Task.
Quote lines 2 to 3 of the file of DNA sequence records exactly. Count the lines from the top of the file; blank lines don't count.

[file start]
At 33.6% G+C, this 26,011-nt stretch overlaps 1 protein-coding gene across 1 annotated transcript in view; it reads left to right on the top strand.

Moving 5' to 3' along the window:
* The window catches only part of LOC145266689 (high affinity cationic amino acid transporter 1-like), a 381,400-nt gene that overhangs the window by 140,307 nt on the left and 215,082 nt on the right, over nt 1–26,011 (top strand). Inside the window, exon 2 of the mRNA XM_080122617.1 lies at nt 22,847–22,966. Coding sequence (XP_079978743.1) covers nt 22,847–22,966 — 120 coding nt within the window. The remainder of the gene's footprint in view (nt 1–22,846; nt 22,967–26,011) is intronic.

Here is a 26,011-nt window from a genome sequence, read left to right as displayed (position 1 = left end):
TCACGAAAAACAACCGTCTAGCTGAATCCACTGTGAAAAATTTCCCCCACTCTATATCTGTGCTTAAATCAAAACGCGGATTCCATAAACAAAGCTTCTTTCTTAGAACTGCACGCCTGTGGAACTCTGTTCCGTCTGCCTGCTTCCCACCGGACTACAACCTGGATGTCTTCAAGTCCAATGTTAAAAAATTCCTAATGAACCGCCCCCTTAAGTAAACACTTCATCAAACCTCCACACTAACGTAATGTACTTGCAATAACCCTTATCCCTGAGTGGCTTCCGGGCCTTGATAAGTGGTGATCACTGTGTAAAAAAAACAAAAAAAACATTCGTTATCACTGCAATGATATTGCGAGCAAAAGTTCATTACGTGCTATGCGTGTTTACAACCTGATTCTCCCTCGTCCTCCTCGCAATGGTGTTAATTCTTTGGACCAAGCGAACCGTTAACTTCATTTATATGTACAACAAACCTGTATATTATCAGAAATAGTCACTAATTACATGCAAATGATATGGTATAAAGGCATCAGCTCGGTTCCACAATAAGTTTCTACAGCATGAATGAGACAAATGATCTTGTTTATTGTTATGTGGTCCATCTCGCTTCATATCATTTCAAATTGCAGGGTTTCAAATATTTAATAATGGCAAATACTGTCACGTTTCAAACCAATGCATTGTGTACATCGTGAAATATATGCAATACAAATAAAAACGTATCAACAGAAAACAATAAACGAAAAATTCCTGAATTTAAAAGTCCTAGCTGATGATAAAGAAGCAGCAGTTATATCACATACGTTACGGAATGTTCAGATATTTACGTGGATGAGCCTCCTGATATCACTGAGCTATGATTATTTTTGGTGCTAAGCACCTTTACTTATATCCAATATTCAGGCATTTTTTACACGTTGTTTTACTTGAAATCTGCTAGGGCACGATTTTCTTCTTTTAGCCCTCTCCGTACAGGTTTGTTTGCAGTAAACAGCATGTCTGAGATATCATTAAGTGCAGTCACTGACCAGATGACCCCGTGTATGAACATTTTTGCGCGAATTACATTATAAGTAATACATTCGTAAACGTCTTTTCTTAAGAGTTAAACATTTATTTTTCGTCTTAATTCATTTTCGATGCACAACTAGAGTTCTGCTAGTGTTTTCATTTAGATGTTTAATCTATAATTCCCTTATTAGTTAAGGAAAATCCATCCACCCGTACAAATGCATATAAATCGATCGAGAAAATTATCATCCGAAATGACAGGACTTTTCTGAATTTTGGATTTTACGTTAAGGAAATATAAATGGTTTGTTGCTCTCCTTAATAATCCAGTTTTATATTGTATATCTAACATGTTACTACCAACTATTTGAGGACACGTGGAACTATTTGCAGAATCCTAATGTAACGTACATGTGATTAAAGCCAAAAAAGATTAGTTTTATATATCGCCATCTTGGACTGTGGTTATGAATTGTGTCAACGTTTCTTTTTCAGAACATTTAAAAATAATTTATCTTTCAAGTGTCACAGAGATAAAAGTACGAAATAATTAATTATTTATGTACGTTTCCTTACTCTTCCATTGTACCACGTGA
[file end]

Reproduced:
Moving 5' to 3' along the window:
* The window catches only part of LOC145266689 (high affinity cationic amino acid transporter 1-like), a 381,400-nt gene that overhangs the window by 140,307 nt on the left and 215,082 nt on the right, over nt 1–26,011 (top strand). Inside the window, exon 2 of the mRNA XM_080122617.1 lies at nt 22,847–22,966. Coding sequence (XP_079978743.1) covers nt 22,847–22,966 — 120 coding nt within the window. The remainder of the gene's footprint in view (nt 1–22,846; nt 22,967–26,011) is intronic.